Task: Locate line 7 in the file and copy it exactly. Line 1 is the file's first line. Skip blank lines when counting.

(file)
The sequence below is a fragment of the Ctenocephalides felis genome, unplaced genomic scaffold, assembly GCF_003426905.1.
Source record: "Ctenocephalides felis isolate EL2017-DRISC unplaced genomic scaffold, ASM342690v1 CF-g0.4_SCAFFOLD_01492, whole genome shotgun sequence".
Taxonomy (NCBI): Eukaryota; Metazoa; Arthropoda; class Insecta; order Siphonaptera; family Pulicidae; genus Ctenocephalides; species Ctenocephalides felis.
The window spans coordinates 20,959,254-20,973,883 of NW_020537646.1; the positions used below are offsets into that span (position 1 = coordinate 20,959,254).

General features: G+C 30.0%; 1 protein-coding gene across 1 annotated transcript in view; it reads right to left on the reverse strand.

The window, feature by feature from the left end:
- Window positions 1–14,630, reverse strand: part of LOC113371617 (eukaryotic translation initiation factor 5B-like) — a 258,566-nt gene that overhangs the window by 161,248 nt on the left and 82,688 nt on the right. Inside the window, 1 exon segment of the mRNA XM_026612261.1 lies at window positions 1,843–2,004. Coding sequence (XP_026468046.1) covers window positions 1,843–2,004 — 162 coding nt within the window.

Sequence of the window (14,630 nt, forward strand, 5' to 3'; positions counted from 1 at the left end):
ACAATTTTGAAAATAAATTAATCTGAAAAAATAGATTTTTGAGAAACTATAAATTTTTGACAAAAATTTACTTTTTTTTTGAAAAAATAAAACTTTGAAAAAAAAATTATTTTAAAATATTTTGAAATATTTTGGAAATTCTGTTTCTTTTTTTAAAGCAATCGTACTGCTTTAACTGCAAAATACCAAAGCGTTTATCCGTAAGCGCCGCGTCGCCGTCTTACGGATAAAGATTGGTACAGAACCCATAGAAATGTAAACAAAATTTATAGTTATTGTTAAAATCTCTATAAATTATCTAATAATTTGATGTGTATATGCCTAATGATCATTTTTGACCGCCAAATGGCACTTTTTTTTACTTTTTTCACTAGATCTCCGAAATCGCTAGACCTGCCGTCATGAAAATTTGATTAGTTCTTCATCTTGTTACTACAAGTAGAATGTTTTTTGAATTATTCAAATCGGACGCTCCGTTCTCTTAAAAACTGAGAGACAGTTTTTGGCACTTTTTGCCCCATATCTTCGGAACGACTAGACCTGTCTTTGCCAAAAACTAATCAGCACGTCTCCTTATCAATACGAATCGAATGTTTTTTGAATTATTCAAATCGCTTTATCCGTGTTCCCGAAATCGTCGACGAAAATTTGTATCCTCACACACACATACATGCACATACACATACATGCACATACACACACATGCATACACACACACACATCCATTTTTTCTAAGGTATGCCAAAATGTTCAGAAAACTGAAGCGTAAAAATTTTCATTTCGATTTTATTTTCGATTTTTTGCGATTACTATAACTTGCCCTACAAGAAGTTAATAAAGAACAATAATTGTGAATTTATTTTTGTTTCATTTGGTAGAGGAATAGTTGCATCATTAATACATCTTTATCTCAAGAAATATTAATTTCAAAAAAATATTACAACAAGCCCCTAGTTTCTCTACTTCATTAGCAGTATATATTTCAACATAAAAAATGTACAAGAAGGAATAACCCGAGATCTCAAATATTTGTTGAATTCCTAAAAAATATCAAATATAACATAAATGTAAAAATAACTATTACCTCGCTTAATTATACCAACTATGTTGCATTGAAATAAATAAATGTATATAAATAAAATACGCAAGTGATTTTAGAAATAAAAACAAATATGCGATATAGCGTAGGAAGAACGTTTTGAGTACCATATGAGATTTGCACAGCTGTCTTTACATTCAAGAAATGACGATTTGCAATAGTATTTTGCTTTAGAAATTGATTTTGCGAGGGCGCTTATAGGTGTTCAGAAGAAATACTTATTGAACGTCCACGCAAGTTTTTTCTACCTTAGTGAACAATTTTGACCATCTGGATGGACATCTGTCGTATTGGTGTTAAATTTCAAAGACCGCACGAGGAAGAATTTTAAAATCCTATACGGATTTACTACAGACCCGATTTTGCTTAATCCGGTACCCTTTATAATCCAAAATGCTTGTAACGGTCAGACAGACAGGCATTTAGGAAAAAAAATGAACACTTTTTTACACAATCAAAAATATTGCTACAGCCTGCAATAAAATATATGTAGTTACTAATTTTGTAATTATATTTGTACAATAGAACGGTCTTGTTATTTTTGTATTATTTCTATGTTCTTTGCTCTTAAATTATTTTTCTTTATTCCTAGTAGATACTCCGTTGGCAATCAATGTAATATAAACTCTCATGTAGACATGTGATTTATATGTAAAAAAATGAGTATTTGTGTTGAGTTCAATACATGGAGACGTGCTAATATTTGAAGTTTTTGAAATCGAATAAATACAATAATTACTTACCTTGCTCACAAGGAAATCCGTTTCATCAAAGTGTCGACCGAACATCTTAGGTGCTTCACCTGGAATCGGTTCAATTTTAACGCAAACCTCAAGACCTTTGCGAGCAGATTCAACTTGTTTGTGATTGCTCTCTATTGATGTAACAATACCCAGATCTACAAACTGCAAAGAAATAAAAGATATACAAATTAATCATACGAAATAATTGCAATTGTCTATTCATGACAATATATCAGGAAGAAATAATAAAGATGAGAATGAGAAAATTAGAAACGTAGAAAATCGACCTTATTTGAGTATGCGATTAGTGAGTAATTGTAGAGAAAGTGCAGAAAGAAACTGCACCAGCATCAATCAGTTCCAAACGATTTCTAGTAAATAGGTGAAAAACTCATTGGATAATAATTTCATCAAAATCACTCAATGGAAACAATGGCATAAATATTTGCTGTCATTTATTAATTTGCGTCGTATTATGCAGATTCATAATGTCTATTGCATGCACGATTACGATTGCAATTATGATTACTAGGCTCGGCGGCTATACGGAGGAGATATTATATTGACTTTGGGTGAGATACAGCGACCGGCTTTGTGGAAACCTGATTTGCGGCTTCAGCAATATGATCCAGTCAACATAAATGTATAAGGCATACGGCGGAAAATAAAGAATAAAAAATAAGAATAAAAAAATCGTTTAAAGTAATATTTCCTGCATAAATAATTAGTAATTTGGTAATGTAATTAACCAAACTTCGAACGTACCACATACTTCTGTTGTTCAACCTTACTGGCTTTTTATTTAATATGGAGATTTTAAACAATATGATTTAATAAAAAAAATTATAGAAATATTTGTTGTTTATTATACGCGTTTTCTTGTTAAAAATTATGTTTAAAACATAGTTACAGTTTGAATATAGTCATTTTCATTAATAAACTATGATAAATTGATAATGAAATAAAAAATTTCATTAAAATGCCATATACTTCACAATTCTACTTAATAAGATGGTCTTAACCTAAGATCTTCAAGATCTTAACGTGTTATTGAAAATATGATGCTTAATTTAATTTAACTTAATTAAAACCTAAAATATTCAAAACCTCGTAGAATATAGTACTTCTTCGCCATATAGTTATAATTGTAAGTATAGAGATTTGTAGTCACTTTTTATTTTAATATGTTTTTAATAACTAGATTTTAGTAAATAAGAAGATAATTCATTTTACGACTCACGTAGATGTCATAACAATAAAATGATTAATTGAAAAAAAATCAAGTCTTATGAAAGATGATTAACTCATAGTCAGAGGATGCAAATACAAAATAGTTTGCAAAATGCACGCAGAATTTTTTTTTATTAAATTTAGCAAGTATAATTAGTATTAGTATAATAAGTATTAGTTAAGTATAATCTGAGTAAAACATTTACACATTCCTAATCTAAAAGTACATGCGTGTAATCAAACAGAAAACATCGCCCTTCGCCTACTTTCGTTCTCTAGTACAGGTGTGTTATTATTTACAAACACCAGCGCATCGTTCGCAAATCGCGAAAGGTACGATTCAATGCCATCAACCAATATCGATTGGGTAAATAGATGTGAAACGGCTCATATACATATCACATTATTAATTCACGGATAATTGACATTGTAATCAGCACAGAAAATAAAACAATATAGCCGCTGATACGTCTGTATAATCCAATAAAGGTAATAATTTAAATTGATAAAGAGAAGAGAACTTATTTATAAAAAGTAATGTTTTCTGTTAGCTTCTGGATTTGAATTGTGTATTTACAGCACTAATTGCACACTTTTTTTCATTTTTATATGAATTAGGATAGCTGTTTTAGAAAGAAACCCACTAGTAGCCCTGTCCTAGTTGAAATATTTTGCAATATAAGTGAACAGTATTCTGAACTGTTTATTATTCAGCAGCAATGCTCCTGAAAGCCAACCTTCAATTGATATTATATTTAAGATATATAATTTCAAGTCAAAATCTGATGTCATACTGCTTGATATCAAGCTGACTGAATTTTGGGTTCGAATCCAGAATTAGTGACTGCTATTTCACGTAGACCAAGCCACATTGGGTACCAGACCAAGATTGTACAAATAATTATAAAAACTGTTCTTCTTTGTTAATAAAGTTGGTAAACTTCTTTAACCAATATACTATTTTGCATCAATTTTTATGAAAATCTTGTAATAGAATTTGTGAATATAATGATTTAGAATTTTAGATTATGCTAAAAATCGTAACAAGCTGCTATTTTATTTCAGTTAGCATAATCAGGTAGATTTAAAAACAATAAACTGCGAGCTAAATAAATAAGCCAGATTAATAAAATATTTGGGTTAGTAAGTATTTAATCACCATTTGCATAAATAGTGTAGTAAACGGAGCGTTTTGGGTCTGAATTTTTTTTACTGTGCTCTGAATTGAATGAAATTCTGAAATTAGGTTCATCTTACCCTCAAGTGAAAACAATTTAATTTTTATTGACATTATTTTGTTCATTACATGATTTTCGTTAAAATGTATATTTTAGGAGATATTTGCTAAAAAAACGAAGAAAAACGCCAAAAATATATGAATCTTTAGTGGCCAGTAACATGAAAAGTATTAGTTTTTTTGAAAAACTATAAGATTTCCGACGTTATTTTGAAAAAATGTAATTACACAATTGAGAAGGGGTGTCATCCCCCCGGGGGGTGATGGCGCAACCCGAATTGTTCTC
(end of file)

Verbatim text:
- Window positions 1–14,630, reverse strand: part of LOC113371617 (eukaryotic translation initiation factor 5B-like) — a 258,566-nt gene that overhangs the window by 161,248 nt on the left and 82,688 nt on the right. Inside the window, 1 exon segment of the mRNA XM_026612261.1 lies at window positions 1,843–2,004. Coding sequence (XP_026468046.1) covers window positions 1,843–2,004 — 162 coding nt within the window.